VJHA votes to rehire Kersey as director | VailDaily.com

VJHA votes to rehire Kersey as director

The Vail Junior Hockey Association board of directors unanimously voted to rehire its executive director, Jade Kersey, Thursday night through the 2005-06 season.

But there are still details to be worked out before Kersey and the VJHA make it official. Chief among those concerns is whether the VJHA will allow Kersey to continue in his duties as head coach of the Battle Mountain hockey team, citing the concern that he doesn’t enough time to devote to VJHA club teams in his role as as executive director.

“I think there was that concern, but I think we’ve identified the way to address that,” said Laurie Kleisinger, president of the board of directors for the VJHA. “I think that it’s going to be a good thing for both programs. That decision just hasn’t been made final as far as his scope of services.”

Kersey said after the meeting that he was pleased with the outcome of the vote.

“Obviously, there are some details to be worked out and we’ll find out what we have to do with the proposal,” Kersey said. “But, it’s nice to hear that they are committing to me for an extended period of time.”

And, there seems to be, at least on the surface, a mutual-admiration society between the two parties on the vote.

“We voted unanimously to rehire him because I feel he’s a strong leader,” Kleisinger said. “He’s got great ideas and potential that we’ve only begun to tap into. He’s going to be an asset of our club.”

The crux of the issue still goes back to whether Kersey will get the go-ahead to coach the high school team, as well. Huskies athletics director Fred Koetteritz has gone on the record with his complete support for Kersey returning behind the Huskies’ bench. Further, if VJHA history is any indication, previous executive directors of the organization generally prefer to coach a team.

Dave Strang served as the club’s director and coach of the Vail Midget A’s, leading them to a state title in the 1998-99 season. He was stripped of his coaching duties the next season to focus on all levels of organization, and he promptly left after just one year. He’s now coaching the Steamboat Springs High School team.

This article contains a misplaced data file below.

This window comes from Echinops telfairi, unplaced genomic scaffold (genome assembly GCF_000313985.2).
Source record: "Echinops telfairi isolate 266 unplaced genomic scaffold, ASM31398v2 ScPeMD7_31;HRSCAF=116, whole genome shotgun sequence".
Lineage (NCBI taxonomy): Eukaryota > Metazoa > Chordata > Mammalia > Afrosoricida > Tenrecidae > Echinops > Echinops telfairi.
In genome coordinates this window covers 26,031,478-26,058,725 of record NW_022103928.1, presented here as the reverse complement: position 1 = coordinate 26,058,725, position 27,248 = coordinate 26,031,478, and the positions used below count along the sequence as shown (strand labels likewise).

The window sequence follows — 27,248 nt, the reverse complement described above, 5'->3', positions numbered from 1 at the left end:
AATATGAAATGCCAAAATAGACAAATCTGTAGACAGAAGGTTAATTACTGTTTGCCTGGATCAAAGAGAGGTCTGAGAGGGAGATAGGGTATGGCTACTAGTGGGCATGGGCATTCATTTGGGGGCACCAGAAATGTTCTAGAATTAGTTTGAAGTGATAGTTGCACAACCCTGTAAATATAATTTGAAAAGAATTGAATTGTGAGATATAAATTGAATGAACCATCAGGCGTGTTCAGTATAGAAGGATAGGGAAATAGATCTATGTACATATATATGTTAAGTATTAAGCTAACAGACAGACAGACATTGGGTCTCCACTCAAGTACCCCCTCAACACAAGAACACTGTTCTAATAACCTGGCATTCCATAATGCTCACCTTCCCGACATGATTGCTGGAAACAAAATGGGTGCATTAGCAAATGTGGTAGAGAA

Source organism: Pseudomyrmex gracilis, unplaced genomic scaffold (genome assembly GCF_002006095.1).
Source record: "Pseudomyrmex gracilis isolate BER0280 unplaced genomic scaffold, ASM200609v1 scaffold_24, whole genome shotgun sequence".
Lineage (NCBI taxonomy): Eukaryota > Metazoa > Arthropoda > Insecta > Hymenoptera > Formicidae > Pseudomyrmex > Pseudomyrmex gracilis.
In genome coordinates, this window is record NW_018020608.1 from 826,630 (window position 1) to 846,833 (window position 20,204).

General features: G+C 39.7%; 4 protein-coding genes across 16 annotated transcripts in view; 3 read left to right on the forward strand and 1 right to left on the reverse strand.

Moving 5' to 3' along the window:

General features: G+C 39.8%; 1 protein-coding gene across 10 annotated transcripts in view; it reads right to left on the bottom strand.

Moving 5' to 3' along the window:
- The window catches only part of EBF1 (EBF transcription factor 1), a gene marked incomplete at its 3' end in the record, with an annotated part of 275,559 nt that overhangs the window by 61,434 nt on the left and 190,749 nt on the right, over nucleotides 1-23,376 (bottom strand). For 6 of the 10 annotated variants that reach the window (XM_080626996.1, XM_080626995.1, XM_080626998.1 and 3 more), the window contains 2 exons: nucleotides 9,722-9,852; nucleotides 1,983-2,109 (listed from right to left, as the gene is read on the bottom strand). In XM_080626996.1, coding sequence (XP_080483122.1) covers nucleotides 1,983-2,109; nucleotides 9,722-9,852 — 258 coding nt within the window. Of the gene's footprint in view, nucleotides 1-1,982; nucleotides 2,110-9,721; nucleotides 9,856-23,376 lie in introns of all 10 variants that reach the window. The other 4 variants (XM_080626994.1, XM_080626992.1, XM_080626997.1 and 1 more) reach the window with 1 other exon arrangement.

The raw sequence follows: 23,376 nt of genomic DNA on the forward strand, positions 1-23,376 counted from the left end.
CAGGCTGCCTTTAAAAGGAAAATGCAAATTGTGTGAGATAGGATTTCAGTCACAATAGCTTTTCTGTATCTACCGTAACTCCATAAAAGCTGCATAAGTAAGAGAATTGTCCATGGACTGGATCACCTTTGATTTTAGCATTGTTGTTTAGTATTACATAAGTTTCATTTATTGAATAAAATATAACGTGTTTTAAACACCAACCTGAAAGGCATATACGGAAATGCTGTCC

Kersey has made it clear that coaching the Huskies is very important to him.

“There’s no question I do want to continue with (being) the head coach of the Battle Mountain Huskies,” he said. “It’s been an incredible experience working with the boys and working with Fred Koetteritz and being involved with Colorado high school hockey. I think it’s critical for my own professional development that I am involved with a team like that. It’s been a wonderful experience, and I’d definitely like to continue.”

At the same time, he acknowledged that he is willing to work with the board to come up with a solution to some of its members’ concerns that he is not spending enough time with the organization’s teams from Mites on up to girls U-19s.

“I’ve already begun to coordinate a plan and I think it’s going to take some scheduling to ensure that I can get to spend my time equally throughout the breadth of the program,” Kersey said. “But, it’s going to take a great deal of commitment and effort. It’s going to be a cooperative effort, as well, through the other coaches in the program and the board of directors.”

The VJHA and Kersey were scheduled to start discussing what Kleisinger terms, “a scope of services,” which would be part of Kersey’s contract. But Thursday’s meeting, scheduled on the agenda to end at 8:30 p.m., did not adjourn until 9:30 p.m.

Kleisinger estimated that the board and Kersey would meet in “the next week to 10 days” to discuss the details.

“Nobody on the board has a problem with the job he’s done with the high school team” Kleisinger said. “We’ve all admired him and think he’s a fantastic person for the job. We have to examine whether any director whether it’s Jade or anybody else can handle the time commitment to the high school coaching job and the director of Vail Junior Hockey. My personal view is that teachers do this all the time. They have a full day of classes and then coach their sport. It’s not something that’s an impossibility.”

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